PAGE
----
More than just fluff, winter’s chunky outerwear is meant to be stylish-yet-cozy when the mercury drops.
Goodbye, oil-slick sheens and racing stripes. This winter, performance firms have pared away at such familiar elements while courting a fashion-oriented consumer. Now, plenty of quilted, down-stuffed coats and jackets feature sharp colors, city-ready zip-out linings and leaner silhouettes geared to more than just the snow sports enthusiast.
Burton Snowboards, a go-to label for most hard-core shredders, has made sure to address the casual consumer. This winter, its B by Burton line features slim, cropped shapes and hip belts inspired by urban biker-jacket styles. “We are always trying to bridge the gap between function and flavor,” says Jill Lighthart, Burton’s creative director for women’s outerwear. “Our coats are functional, but we incorporate an element of femininity tailored for the mountain and the streets.”
At Eastern Mountain Sports, a retailer that produces its own line of outerwear, appealing to a broad customer base through design has become a way of life. “The bulk of our business is the ‘multisport’ category,” says Sandra Rossi, women’s division product manager. The category features low-loft down with traditional baffle lines for a less bulky quilting and longer lengths for the younger customer. “It’s more fashion-forward than the pure performance divisions.”
But design inspiration isn’t the only catalyst behind this shift in the market. Changing weather patterns and unpredictable snowfall are also forcing manufacturers’ hands. A mild winter can wreck an entire year, leading to devastating markdowns, so buyers want less risky options. “Most of our requests have to do with fabric weights,” says Micheli Colonna, general manager at Napapijri USA. “[Retailers are] ordering more multipurpose garments that transcend seasonality and function.” This year, styles featuring compressed down or zip-off powder skirts and linings that can be worn as jackets booked well. Spyder’s luxury Platinum series had a strong selling season as buyers sought alternatives to more utilitarian collections whose success is anchored to an uncertain winter. “We’ve always had performance and après-ski pieces,” says Laura Wisner, brand manager at Spyder, adding that now, such details as removable collars, slim shapes and a sophisticated color palette make the Platinum pieces strong crossover items “not only between ski and off-mountain, but between winter and fall, as well.”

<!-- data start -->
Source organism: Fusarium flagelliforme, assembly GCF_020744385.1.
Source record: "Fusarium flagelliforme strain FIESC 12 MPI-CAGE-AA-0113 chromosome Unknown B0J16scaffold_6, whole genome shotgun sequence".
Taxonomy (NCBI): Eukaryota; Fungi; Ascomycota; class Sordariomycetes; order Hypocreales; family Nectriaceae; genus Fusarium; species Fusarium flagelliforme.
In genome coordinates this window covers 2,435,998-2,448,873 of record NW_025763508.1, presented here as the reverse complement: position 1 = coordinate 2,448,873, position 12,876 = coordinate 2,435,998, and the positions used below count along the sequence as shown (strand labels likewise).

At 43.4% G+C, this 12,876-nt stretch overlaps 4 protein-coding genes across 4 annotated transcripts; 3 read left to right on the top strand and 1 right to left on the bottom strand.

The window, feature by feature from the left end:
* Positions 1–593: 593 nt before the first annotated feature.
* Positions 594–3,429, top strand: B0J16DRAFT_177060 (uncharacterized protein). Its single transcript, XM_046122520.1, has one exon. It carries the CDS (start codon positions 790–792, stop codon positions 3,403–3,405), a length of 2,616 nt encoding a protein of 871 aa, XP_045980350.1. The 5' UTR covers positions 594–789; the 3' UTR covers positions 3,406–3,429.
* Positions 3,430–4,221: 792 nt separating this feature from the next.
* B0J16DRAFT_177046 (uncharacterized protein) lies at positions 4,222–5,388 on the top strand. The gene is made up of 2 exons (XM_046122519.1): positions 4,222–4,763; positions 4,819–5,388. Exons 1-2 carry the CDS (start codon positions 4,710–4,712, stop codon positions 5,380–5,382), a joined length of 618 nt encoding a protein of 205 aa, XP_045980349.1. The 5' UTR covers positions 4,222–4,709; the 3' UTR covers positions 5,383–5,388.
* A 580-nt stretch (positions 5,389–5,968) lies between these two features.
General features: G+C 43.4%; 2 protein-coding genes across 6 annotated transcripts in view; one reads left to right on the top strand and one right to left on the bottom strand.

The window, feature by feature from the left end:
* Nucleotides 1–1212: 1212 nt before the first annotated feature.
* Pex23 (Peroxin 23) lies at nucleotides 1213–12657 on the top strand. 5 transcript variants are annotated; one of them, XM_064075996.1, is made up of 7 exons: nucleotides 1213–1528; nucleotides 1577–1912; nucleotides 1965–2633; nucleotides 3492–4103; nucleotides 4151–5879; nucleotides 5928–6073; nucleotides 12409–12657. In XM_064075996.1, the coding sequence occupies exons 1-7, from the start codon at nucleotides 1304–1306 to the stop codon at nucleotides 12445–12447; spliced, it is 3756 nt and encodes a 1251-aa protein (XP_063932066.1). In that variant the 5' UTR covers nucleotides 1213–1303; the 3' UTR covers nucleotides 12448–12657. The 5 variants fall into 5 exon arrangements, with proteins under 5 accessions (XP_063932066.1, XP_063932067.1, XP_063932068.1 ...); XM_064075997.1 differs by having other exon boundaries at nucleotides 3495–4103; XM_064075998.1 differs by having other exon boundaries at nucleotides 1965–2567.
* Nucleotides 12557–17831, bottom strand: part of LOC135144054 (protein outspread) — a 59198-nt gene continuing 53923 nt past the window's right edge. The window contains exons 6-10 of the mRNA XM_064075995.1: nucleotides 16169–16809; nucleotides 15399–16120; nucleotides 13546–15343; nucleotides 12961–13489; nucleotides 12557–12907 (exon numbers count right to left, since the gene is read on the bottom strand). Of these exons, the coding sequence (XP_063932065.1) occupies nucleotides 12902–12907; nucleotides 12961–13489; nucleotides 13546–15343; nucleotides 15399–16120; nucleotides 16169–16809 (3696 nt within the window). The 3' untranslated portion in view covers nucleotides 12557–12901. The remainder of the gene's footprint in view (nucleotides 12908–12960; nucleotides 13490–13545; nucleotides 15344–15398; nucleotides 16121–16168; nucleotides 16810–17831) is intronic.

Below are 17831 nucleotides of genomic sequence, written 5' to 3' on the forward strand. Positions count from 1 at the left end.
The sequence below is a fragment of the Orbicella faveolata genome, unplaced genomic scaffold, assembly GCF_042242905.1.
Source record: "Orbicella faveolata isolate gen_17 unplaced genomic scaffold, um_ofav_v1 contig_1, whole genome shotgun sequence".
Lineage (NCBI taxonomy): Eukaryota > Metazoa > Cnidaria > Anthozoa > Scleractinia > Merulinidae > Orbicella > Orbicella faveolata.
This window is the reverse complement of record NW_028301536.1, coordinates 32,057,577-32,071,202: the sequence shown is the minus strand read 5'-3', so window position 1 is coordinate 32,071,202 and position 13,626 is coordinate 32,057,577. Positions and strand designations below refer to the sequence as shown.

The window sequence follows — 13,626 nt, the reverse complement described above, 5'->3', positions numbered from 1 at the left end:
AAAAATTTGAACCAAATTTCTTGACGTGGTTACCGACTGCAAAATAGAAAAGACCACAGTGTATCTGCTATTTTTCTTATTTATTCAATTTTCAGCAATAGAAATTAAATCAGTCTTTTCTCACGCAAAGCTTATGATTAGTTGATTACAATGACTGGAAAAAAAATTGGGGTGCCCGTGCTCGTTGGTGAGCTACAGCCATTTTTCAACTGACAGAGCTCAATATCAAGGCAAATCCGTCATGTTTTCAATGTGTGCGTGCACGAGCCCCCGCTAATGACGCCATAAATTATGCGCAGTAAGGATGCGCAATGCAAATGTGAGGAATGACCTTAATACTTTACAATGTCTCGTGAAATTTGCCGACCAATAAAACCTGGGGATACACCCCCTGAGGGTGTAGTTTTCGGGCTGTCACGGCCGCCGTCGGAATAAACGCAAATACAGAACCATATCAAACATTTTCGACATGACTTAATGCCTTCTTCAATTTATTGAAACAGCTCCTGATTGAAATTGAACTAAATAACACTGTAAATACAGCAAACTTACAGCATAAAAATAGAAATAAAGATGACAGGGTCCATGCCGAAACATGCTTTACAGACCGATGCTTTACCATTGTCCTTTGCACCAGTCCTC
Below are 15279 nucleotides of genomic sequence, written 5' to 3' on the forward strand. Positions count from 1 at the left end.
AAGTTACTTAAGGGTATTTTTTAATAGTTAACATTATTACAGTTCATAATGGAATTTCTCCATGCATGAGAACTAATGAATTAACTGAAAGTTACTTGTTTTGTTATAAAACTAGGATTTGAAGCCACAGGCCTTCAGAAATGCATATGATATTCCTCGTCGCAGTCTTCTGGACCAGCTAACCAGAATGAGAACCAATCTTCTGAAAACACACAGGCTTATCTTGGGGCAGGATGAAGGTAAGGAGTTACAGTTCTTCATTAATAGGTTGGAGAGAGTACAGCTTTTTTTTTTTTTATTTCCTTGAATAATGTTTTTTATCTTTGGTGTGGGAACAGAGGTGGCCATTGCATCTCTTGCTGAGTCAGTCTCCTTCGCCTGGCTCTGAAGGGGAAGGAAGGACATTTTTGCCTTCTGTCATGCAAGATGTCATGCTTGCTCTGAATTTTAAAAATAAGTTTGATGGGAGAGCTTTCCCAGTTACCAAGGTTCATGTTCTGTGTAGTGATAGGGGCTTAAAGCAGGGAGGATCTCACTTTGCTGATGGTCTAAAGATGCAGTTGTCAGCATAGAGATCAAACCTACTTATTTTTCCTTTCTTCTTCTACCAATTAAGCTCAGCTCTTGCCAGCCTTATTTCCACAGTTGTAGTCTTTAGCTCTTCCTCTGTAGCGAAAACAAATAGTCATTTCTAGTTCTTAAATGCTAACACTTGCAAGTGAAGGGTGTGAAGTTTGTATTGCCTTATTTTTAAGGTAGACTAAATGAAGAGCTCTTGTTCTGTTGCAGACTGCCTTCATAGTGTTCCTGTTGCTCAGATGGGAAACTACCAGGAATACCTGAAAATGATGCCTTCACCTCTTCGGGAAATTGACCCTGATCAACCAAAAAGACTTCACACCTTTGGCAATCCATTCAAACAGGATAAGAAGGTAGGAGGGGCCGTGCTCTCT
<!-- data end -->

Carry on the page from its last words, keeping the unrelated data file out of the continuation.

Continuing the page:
But will the strategy play out at retail? “We’ve quit trying to be clairvoyant about the coming winter,” says Amy Rudeski, winter sports apparel buyer for Paragon Sports in Manhattan. The hope, of course, is that if there isn’t enough powder for the boarders, sales of lightweight shells and cropped styles to city slickers will soften the blow.
“My clients tend to be avid skiers,” says Liz Lamanna, manager and buyer for Brooklyn’s Panda Sport, “but we’re certain to have a selection of the colors and shapes that are trending on the streets each season.” Customers with special requests can be accommodated, too. “If you say you want a purple coat with one arm shorter than the other,” notes Rudeski, “we can probably make that happen.”
MODEL: LYNDSAY CAROL/NEW YORK MODELS; HAIR by RYAN TANIGUCHI; MAKEUP by BRYAN LYNDE/RJ BENNETT REPRESENTS; FASHION ASSISTANT: ASHLEY FALCON.
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